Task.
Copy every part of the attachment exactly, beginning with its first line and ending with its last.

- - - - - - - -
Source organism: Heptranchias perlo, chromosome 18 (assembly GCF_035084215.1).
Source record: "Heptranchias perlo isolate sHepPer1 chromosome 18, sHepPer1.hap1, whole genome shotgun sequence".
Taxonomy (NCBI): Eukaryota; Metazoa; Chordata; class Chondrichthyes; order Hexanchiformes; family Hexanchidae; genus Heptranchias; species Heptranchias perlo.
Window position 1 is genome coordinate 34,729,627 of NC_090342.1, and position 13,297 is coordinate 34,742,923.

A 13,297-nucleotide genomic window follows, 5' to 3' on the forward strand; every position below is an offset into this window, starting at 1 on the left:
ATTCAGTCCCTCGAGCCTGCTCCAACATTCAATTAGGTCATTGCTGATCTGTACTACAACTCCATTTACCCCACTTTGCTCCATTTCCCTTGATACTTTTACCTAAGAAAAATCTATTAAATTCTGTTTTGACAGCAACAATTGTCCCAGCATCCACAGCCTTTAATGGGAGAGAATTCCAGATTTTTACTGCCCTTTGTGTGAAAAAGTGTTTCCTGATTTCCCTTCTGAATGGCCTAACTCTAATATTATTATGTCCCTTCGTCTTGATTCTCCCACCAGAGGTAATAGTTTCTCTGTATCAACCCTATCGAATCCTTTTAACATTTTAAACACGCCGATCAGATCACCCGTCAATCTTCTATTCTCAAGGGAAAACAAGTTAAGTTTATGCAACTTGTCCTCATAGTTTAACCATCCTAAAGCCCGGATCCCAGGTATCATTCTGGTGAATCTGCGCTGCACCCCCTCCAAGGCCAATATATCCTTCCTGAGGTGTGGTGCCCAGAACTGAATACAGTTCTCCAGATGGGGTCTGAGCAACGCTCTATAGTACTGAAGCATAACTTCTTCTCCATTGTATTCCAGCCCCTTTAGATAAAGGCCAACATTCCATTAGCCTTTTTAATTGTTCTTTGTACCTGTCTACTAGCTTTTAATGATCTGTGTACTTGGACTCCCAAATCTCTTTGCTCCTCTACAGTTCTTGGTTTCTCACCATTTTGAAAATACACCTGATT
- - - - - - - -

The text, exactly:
Source organism: Heptranchias perlo, chromosome 18 (assembly GCF_035084215.1).
Source record: "Heptranchias perlo isolate sHepPer1 chromosome 18, sHepPer1.hap1, whole genome shotgun sequence".
Taxonomy (NCBI): Eukaryota; Metazoa; Chordata; class Chondrichthyes; order Hexanchiformes; family Hexanchidae; genus Heptranchias; species Heptranchias perlo.
Window position 1 is genome coordinate 34,729,627 of NC_090342.1, and position 13,297 is coordinate 34,742,923.

A 13,297-nucleotide genomic window follows, 5' to 3' on the forward strand; every position below is an offset into this window, starting at 1 on the left:
ATTCAGTCCCTCGAGCCTGCTCCAACATTCAATTAGGTCATTGCTGATCTGTACTACAACTCCATTTACCCCACTTTGCTCCATTTCCCTTGATACTTTTACCTAAGAAAAATCTATTAAATTCTGTTTTGACAGCAACAATTGTCCCAGCATCCACAGCCTTTAATGGGAGAGAATTCCAGATTTTTACTGCCCTTTGTGTGAAAAAGTGTTTCCTGATTTCCCTTCTGAATGGCCTAACTCTAATATTATTATGTCCCTTCGTCTTGATTCTCCCACCAGAGGTAATAGTTTCTCTGTATCAACCCTATCGAATCCTTTTAACATTTTAAACACGCCGATCAGATCACCCGTCAATCTTCTATTCTCAAGGGAAAACAAGTTAAGTTTATGCAACTTGTCCTCATAGTTTAACCATCCTAAAGCCCGGATCCCAGGTATCATTCTGGTGAATCTGCGCTGCACCCCCTCCAAGGCCAATATATCCTTCCTGAGGTGTGGTGCCCAGAACTGAATACAGTTCTCCAGATGGGGTCTGAGCAACGCTCTATAGTACTGAAGCATAACTTCTTCTCCATTGTATTCCAGCCCCTTTAGATAAAGGCCAACATTCCATTAGCCTTTTTAATTGTTCTTTGTACCTGTCTACTAGCTTTTAATGATCTGTGTACTTGGACTCCCAAATCTCTTTGCTCCTCTACAGTTCTTGGTTTCTCACCATTTTGAAAATACACCTGATT